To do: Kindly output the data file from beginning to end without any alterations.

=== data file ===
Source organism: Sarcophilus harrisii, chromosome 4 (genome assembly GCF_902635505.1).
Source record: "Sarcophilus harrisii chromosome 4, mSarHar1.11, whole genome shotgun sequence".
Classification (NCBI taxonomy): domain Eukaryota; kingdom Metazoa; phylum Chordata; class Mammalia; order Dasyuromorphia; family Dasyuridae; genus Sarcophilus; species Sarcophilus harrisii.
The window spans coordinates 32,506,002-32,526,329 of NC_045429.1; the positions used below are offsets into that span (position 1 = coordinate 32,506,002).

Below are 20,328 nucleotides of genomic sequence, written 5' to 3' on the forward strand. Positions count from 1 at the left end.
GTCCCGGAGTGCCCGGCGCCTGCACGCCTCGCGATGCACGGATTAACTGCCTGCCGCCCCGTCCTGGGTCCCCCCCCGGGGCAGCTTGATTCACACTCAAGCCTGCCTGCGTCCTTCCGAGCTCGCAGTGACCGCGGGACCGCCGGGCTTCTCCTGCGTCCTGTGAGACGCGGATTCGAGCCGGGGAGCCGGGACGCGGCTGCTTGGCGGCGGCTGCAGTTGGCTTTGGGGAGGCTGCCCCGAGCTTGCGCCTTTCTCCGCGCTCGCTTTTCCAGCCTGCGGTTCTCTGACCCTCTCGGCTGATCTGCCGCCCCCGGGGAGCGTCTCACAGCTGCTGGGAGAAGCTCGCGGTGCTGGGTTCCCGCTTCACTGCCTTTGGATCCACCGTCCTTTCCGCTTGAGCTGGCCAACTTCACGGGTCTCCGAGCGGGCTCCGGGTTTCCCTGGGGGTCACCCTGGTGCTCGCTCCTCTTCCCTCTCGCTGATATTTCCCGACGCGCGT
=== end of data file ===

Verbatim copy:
Source organism: Sarcophilus harrisii, chromosome 4 (genome assembly GCF_902635505.1).
Source record: "Sarcophilus harrisii chromosome 4, mSarHar1.11, whole genome shotgun sequence".
Classification (NCBI taxonomy): domain Eukaryota; kingdom Metazoa; phylum Chordata; class Mammalia; order Dasyuromorphia; family Dasyuridae; genus Sarcophilus; species Sarcophilus harrisii.
The window spans coordinates 32,506,002-32,526,329 of NC_045429.1; the positions used below are offsets into that span (position 1 = coordinate 32,506,002).

Below are 20,328 nucleotides of genomic sequence, written 5' to 3' on the forward strand. Positions count from 1 at the left end.
GTCCCGGAGTGCCCGGCGCCTGCACGCCTCGCGATGCACGGATTAACTGCCTGCCGCCCCGTCCTGGGTCCCCCCCCGGGGCAGCTTGATTCACACTCAAGCCTGCCTGCGTCCTTCCGAGCTCGCAGTGACCGCGGGACCGCCGGGCTTCTCCTGCGTCCTGTGAGACGCGGATTCGAGCCGGGGAGCCGGGACGCGGCTGCTTGGCGGCGGCTGCAGTTGGCTTTGGGGAGGCTGCCCCGAGCTTGCGCCTTTCTCCGCGCTCGCTTTTCCAGCCTGCGGTTCTCTGACCCTCTCGGCTGATCTGCCGCCCCCGGGGAGCGTCTCACAGCTGCTGGGAGAAGCTCGCGGTGCTGGGTTCCCGCTTCACTGCCTTTGGATCCACCGTCCTTTCCGCTTGAGCTGGCCAACTTCACGGGTCTCCGAGCGGGCTCCGGGTTTCCCTGGGGGTCACCCTGGTGCTCGCTCCTCTTCCCTCTCGCTGATATTTCCCGACGCGCGT